Local Governments Stifle the Press: Tape Seizure Permissible, Even Without Warrant

By Elaine Hargrove-Simon, Silha Fellow and Bulletin editor

In a per curiam decision, a three-judge panel of the U.S. Court of Appeals (8th Cir.) found no error in a District Court's ruling in a case involving the seizure of a journalists' videotape of a farewell banquet for city council members. (See Berglund v. City of Maplewood and Zick v. City of Maplewood, 500 Fed. Appx. 805 (2002)). The two cases were appealed separately but were consolidated for consideration by the appeals court.

The case began on October 26, 2001, when Kevin Berglund and Robert Zick attempted to videotape a banquet honoring three departing members of the Maplewood city council for a public access cable television program. They refused to pay the $15 entrance fee and were asked by police officers to leave. A scuffle between Berglund and the police ensued, which Berglund caught on tape. When police arrested Berglund, he passed the tape to Zick. The police ordered Zick to turn over the tape, which police claimed contained evidence of the incident. When Zick refused, he was restrained and the tape confiscated without a warrant. Police made a copy of the tape and returned the original to Berglund within 48 hours. (See "Tape Confiscated from Maplewood Journalists" in the Winter 2002 Silha Bulletin.)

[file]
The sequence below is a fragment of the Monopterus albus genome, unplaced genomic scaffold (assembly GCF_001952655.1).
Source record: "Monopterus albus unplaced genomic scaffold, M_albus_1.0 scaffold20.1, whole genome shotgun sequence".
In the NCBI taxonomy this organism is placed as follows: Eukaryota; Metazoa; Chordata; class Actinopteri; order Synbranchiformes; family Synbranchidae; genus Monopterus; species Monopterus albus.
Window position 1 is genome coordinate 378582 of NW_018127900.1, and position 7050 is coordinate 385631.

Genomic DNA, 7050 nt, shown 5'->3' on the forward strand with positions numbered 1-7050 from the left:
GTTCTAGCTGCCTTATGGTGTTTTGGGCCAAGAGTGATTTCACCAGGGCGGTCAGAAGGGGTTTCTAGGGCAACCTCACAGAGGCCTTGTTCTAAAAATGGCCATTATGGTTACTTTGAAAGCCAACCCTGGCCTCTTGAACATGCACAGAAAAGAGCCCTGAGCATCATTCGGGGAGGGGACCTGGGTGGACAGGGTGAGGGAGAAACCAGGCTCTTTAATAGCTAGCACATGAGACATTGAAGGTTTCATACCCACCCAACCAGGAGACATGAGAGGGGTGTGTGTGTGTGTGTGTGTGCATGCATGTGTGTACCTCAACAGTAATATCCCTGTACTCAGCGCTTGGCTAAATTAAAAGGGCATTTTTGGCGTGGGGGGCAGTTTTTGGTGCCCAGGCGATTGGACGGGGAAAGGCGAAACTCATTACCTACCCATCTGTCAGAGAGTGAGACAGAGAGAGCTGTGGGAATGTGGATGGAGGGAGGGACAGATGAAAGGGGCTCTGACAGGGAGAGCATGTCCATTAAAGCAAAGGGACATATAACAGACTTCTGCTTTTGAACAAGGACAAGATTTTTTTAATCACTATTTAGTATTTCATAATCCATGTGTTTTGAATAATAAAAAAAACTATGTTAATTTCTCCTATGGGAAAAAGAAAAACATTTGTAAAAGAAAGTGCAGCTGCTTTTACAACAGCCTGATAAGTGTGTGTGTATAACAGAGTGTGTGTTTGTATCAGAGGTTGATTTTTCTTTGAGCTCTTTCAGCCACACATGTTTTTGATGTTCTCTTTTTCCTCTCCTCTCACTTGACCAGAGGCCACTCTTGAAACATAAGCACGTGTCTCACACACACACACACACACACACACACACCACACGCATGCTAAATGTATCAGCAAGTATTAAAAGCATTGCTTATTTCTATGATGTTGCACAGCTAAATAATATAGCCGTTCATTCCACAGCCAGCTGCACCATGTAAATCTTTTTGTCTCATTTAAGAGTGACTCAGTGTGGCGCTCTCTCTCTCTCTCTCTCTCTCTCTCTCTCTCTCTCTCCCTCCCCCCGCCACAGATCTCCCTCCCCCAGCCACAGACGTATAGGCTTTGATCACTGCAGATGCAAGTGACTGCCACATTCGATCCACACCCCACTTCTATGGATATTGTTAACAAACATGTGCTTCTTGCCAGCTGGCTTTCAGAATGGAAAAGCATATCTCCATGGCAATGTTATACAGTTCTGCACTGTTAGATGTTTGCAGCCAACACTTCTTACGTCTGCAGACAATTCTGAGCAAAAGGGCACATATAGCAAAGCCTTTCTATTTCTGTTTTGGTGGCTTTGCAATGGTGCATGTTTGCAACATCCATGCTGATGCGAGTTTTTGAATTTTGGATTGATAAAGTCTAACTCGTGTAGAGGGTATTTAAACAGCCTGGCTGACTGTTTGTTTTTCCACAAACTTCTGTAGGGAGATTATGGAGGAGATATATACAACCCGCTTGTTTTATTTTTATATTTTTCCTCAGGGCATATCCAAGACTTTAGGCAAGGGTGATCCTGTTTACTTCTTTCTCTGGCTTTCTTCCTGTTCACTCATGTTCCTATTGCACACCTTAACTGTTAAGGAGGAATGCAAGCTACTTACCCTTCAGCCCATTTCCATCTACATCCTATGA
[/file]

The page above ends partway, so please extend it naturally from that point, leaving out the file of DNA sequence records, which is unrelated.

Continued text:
When the two journalists originally took their case to the federal District Court in Minneapolis (Berglund v. City of Maplewood and Zick v. City of Maplewood, 173 F. Supp. 2d 935 (2001)), Judge David S. Doty ruled that the police seizure of the tape without a warrant was permissible because of the possibility of its destruction by Zick; that the contents of the tape were not private because the events recorded had occurred in a public place; that there was no excessive use of force on the part of the police in seizing the tape; that the videotape was copied by police and returned within a reasonable time and could be aired on Zick and Berglund's cable show; that the event was open to any member of the public willing to pay the $15 admission fee; and finally, because the event was social in nature and no official business was conducted that evening, the event was not subject to Minnesota's Open Meeting Law.

John Borger, attorney for Zick, said that the two journalists may consider filing a petition for U.S. Supreme Court review.



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This page contains a single entry by cla published on November 9, 2009 1:39 PM.

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